Crandall Canyon Mine

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{{#badges:CoalSwarm}} Crandall Canyon Mine was an underground, bituminous coal mine in northwestern Emery County, Utah. The mine was owned by Murray Energy's UtahAmerican Energy, and was located about 15 miles (24 km) west north-west of Huntington, Utah.

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Coal mine disaster

On Monday, August 6, 2007, at 2:48 A.M., the mine collapsed, trapping 6 workers inside. The workers were approximately 3.4 miles (5.5 km) from the mine entrance and 1500 feet (457 m) underground. The collapse registered recorded seismic waves in magnitude 3.9 to 4.0, by seismograph stations of the University of Utah.[1]

The workers' bodies were never recovered. Another cave-in 10 days later killed two rescuers and a federal inspector during a frantic effort to tunnel their way to the trapped miners.[2]

Ownership

Genwal is the mining operator, and owned by parent company Andalex Resources Inc., which owned the mine assets with an outside partner. Andalex is a subsidiary of UtahAmerican Energy Inc., a company owned by Murray Energy Corp.[3]

Cause and regulatory violations

Murray Energy chief Bob Murray said that the cave-in was triggered by a natural earthquake. But a Mine Safety and Health Administration (MSHA) report issued a year after the collapse found the mine was "destined to fail" because the mining company made critical miscalculations and didn't report early warning signs. MSHA itself was faulted by the Department of Labor (of which MSHA is an agency) for lax oversight before the collapse, and for mismanaging the failed rescue attempt.[4]

The largest mining fine in US history (until the 2010 Upper Big Branch Mine Disaster) was levied against Murray Energy for the Crandall collapse: $1.8 million for 20 citations, including nine that were "contributory."[5]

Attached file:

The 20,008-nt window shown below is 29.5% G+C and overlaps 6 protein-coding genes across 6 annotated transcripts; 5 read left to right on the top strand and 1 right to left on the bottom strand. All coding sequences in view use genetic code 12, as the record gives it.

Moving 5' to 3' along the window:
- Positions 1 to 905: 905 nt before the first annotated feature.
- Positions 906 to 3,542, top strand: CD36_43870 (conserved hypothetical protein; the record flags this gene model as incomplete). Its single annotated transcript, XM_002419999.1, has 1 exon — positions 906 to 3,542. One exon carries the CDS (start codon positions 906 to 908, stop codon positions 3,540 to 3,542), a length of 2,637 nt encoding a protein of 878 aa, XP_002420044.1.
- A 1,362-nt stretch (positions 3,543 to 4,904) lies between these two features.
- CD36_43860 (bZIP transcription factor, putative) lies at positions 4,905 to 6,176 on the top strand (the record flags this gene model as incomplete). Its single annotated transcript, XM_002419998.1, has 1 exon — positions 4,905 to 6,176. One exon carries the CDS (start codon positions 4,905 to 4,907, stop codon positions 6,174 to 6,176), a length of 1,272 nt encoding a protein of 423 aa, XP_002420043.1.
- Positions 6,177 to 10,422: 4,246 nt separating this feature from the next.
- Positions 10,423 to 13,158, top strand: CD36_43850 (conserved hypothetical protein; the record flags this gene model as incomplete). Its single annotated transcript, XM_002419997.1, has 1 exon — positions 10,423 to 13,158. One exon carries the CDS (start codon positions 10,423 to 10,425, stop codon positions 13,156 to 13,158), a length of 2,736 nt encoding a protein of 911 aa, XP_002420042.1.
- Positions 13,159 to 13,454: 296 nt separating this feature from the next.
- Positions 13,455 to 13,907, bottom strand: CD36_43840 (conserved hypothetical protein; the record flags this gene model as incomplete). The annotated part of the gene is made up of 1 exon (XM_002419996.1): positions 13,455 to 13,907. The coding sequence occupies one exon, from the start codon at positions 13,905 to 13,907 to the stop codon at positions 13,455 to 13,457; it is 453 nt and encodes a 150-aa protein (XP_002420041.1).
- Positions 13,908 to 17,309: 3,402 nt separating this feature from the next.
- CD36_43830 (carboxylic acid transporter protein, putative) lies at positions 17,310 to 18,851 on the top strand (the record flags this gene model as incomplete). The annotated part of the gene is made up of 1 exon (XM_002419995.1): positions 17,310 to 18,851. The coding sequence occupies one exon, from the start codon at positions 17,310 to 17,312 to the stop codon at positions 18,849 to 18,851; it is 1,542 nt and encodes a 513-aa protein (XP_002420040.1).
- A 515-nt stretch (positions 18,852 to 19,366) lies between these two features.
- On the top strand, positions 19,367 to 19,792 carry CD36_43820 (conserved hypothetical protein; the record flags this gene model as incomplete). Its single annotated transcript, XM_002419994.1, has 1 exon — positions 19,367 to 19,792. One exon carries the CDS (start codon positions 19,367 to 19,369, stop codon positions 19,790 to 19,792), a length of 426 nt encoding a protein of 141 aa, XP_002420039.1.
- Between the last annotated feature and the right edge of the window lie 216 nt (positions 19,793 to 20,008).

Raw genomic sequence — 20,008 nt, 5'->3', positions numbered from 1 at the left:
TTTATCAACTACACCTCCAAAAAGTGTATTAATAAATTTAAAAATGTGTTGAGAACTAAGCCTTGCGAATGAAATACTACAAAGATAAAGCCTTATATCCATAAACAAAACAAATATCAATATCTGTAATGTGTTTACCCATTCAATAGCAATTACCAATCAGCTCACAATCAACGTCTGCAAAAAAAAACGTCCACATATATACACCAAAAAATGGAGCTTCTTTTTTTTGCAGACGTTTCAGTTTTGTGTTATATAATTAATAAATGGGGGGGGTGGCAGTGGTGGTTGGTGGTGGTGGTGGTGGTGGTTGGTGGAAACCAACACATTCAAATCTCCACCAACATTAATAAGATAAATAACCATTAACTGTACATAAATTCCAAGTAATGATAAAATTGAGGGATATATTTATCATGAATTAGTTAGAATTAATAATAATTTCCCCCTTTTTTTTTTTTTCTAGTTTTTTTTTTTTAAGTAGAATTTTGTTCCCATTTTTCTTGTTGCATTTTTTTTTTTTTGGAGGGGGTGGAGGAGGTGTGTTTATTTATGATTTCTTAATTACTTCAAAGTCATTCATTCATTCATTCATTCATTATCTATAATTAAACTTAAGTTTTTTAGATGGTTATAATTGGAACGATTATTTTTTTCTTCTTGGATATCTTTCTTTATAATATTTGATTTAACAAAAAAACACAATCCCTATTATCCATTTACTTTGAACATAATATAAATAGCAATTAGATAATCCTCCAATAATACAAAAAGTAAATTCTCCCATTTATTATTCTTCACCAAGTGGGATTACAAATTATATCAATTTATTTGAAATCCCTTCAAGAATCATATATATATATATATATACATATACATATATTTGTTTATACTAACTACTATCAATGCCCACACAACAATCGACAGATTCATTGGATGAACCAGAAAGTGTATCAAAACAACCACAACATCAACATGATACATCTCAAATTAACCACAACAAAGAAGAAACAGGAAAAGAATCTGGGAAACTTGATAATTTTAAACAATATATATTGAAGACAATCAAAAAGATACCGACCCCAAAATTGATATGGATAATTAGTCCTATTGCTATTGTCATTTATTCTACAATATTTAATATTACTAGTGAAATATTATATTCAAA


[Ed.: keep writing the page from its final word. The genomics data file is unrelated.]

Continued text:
In September 2012, Murray Energy reached a $949,351 settlement with the federal Mine Safety and Health Administration over safety violations at the mine, although Murray maintains that the collapse was due to a natural quake. MSHA chief Joe Main disputed the earthquake theory and said Genwal admitted it thinned a coal barrier it should have left standing to hold up the mine. He said the company also failed to revise a roof control plan after ignoring early signs of trouble. Genwal accepted 17 safety violations, with four of them contributing to the cave-in. The settlement reduces the Labor Department's initial assessment of $1.6 million in fines for flagrant, reckless and highly negligent violations of mine safety law to $949,351 in penalties -- the third-largest fine ever levied against a coal company.[6]

Criminal charges

In March 2012, U.S. Attorney for Utah David Barlow’s announced that a settlement was reached in which Crandall Canyon’s co-owner and operator, Genwal Resources, Inc., pled guilty to two misdemeanors for willfully violating safety laws in the mine and would pay the maximum fine of $500,000.[7] The settlement drew harsh criticism from the United Mine Workers union, members of Congress and independent safety advocates. They said the settlement highlighted what mine safety reformers say is a major flaw in federal law: Criminal violations of safety and health standards are misdemeanors that carry less jail time. And, safety advocates said, the case emphasized the importance for prosecutors to look beyond mine safety laws to other criminal offenses such as conspiracy as they try to build a case to hold corporate officials responsible for mining deaths.[8]

Wrongful death claims

The families of the nine victims of the Crandall Canyon mine disaster settled wrongful death claims in 2009. The settlements include non-disclosure agreements that have kept terms secret.[9]

Mine Data

  • MSHA ID: 4201715
  • Operator: Genwal Resources Inc
  • Controller: UtahAmerican Energy, Murray Energy
  • Union:
  • County: Emery
  • State: UT
  • Latitude: 39.46
  • Longitude: -111.16
  • 2007 Production (short tons): 402,009
  • Coal Type:
  • Mining Method:
  • Mine Status:
  • Average No. of Employees: 54

Articles and resources

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